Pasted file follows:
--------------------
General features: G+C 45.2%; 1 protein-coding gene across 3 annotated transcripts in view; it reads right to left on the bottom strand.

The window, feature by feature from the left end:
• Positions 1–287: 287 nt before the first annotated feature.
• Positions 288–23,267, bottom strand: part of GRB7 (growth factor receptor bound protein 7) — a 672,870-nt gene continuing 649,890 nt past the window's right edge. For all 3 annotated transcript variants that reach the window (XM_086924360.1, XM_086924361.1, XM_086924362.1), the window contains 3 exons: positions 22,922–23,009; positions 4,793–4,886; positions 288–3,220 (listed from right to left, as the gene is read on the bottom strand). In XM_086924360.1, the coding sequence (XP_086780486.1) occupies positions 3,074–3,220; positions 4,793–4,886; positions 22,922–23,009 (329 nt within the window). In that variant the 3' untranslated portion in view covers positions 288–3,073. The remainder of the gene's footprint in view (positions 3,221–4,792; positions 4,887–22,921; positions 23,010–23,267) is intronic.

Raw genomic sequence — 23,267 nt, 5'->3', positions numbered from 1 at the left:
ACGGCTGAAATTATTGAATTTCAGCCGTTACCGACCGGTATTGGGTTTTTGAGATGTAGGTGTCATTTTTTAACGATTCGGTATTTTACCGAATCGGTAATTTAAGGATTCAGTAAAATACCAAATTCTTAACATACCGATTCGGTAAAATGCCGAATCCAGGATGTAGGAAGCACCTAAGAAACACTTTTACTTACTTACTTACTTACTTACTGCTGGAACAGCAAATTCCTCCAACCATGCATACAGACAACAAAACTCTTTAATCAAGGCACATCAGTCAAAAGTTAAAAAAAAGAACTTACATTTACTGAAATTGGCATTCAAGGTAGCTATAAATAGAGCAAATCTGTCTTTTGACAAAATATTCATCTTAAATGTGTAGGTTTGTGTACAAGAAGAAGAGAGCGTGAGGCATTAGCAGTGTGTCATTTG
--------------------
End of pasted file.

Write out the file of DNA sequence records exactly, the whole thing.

General features: G+C 45.2%; 1 protein-coding gene across 3 annotated transcripts in view; it reads right to left on the bottom strand.

The window, feature by feature from the left end:
• Positions 1–287: 287 nt before the first annotated feature.
• Positions 288–23,267, bottom strand: part of GRB7 (growth factor receptor bound protein 7) — a 672,870-nt gene continuing 649,890 nt past the window's right edge. For all 3 annotated transcript variants that reach the window (XM_086924360.1, XM_086924361.1, XM_086924362.1), the window contains 3 exons: positions 22,922–23,009; positions 4,793–4,886; positions 288–3,220 (listed from right to left, as the gene is read on the bottom strand). In XM_086924360.1, the coding sequence (XP_086780486.1) occupies positions 3,074–3,220; positions 4,793–4,886; positions 22,922–23,009 (329 nt within the window). In that variant the 3' untranslated portion in view covers positions 288–3,073. The remainder of the gene's footprint in view (positions 3,221–4,792; positions 4,887–22,921; positions 23,010–23,267) is intronic.

Raw genomic sequence — 23,267 nt, 5'->3', positions numbered from 1 at the left:
ACGGCTGAAATTATTGAATTTCAGCCGTTACCGACCGGTATTGGGTTTTTGAGATGTAGGTGTCATTTTTTAACGATTCGGTATTTTACCGAATCGGTAATTTAAGGATTCAGTAAAATACCAAATTCTTAACATACCGATTCGGTAAAATGCCGAATCCAGGATGTAGGAAGCACCTAAGAAACACTTTTACTTACTTACTTACTTACTTACTGCTGGAACAGCAAATTCCTCCAACCATGCATACAGACAACAAAACTCTTTAATCAAGGCACATCAGTCAAAAGTTAAAAAAAAGAACTTACATTTACTGAAATTGGCATTCAAGGTAGCTATAAATAGAGCAAATCTGTCTTTTGACAAAATATTCATCTTAAATGTGTAGGTTTGTGTACAAGAAGAAGAGAGCGTGAGGCATTAGCAGTGTGTCATTTG